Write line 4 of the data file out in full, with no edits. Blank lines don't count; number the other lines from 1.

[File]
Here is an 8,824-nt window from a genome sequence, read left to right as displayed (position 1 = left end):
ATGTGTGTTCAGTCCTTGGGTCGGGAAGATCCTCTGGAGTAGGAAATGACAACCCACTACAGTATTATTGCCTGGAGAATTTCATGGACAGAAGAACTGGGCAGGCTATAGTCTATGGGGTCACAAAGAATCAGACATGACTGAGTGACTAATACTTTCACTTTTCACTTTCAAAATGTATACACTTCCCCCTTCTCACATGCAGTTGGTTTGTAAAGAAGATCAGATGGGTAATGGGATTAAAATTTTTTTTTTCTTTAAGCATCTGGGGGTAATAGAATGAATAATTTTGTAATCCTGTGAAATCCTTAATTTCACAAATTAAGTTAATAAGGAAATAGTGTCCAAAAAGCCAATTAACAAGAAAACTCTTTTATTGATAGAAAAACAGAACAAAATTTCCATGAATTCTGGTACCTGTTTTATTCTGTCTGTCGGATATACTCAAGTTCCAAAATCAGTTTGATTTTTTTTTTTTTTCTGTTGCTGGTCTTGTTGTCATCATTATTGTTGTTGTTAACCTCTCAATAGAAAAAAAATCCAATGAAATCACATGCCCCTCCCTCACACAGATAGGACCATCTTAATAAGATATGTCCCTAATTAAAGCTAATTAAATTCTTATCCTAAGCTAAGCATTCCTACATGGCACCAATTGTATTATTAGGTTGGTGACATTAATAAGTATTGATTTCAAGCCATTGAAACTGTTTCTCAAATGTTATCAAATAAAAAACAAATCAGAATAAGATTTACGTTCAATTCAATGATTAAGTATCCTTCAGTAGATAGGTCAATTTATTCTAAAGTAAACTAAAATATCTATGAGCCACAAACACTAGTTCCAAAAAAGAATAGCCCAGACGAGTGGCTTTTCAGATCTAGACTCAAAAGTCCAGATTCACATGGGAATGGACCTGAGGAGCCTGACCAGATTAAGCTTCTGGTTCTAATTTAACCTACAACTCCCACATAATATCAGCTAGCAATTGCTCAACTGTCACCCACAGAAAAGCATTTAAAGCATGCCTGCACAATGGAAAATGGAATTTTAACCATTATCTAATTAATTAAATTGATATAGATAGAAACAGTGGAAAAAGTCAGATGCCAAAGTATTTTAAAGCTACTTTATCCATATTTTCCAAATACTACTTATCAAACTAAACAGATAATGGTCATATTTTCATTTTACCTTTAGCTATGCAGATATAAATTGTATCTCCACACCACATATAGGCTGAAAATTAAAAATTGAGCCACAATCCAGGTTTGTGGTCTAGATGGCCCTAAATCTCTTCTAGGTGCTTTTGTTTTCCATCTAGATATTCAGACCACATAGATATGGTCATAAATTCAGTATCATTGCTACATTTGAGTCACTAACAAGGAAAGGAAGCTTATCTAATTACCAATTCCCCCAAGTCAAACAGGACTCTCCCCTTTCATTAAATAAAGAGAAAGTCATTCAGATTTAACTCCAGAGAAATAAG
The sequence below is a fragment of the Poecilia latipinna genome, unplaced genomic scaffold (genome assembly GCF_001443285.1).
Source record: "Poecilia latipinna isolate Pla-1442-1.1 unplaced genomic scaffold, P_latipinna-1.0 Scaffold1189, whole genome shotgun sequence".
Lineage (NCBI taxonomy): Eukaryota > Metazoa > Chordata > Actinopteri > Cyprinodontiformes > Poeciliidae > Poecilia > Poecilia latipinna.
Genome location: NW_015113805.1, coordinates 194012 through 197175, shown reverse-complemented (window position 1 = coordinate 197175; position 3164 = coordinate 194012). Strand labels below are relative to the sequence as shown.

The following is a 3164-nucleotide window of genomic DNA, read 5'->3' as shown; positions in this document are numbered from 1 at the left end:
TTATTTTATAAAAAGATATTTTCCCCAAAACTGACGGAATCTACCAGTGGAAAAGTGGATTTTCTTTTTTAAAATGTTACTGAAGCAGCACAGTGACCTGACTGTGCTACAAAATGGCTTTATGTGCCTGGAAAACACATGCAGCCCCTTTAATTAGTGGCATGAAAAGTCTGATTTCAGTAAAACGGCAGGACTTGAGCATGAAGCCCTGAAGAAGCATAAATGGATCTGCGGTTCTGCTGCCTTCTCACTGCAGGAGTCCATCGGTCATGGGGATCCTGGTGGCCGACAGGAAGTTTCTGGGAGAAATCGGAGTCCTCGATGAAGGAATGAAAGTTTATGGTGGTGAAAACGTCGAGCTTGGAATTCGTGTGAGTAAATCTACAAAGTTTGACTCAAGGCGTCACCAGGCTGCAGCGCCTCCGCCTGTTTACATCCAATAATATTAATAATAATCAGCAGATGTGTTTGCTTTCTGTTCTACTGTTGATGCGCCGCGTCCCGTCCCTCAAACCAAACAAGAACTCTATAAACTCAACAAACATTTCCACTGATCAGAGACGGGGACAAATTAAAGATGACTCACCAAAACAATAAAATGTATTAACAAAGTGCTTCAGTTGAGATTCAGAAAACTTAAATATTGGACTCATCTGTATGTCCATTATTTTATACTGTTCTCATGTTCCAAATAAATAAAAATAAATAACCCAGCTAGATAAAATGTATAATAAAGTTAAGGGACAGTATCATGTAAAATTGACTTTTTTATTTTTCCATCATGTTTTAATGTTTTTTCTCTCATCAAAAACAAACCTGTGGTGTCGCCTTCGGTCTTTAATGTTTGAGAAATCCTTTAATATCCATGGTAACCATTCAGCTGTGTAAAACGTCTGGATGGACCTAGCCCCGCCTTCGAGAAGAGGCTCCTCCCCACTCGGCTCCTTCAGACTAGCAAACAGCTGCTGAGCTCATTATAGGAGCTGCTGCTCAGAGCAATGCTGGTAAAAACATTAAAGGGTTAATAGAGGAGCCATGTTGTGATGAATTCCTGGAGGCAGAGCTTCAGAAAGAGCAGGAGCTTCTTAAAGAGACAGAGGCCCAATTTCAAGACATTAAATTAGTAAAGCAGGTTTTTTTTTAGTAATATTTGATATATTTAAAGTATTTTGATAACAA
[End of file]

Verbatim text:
Source record: "Poecilia latipinna isolate Pla-1442-1.1 unplaced genomic scaffold, P_latipinna-1.0 Scaffold1189, whole genome shotgun sequence".